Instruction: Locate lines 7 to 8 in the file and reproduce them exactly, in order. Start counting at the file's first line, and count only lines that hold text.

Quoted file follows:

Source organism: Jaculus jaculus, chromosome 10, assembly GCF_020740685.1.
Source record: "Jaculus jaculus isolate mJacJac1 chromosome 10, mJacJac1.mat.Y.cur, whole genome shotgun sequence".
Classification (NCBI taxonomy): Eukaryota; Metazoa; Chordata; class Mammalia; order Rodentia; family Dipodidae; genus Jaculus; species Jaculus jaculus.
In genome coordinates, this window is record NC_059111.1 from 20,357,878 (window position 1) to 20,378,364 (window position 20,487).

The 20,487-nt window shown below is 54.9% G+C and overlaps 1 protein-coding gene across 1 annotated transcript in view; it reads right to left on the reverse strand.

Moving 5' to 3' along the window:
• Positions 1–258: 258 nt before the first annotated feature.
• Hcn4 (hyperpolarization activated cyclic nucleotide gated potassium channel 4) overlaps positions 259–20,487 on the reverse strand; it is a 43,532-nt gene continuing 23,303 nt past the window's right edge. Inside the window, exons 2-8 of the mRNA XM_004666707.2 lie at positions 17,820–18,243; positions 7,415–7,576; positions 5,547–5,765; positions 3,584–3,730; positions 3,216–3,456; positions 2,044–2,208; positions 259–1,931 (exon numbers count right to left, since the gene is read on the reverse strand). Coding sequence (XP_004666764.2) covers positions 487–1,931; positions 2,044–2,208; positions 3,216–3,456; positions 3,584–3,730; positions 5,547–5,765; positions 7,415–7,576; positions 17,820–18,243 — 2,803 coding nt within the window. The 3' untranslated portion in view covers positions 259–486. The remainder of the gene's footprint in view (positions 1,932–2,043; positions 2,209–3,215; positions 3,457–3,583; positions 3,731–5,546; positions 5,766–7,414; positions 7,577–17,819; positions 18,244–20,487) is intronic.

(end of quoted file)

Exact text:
• Positions 1–258: 258 nt before the first annotated feature.
• Hcn4 (hyperpolarization activated cyclic nucleotide gated potassium channel 4) overlaps positions 259–20,487 on the reverse strand; it is a 43,532-nt gene continuing 23,303 nt past the window's right edge. Inside the window, exons 2-8 of the mRNA XM_004666707.2 lie at positions 17,820–18,243; positions 7,415–7,576; positions 5,547–5,765; positions 3,584–3,730; positions 3,216–3,456; positions 2,044–2,208; positions 259–1,931 (exon numbers count right to left, since the gene is read on the reverse strand). Coding sequence (XP_004666764.2) covers positions 487–1,931; positions 2,044–2,208; positions 3,216–3,456; positions 3,584–3,730; positions 5,547–5,765; positions 7,415–7,576; positions 17,820–18,243 — 2,803 coding nt within the window. The 3' untranslated portion in view covers positions 259–486. The remainder of the gene's footprint in view (positions 1,932–2,043; positions 2,209–3,215; positions 3,457–3,583; positions 3,731–5,546; positions 5,766–7,414; positions 7,577–17,819; positions 18,244–20,487) is intronic.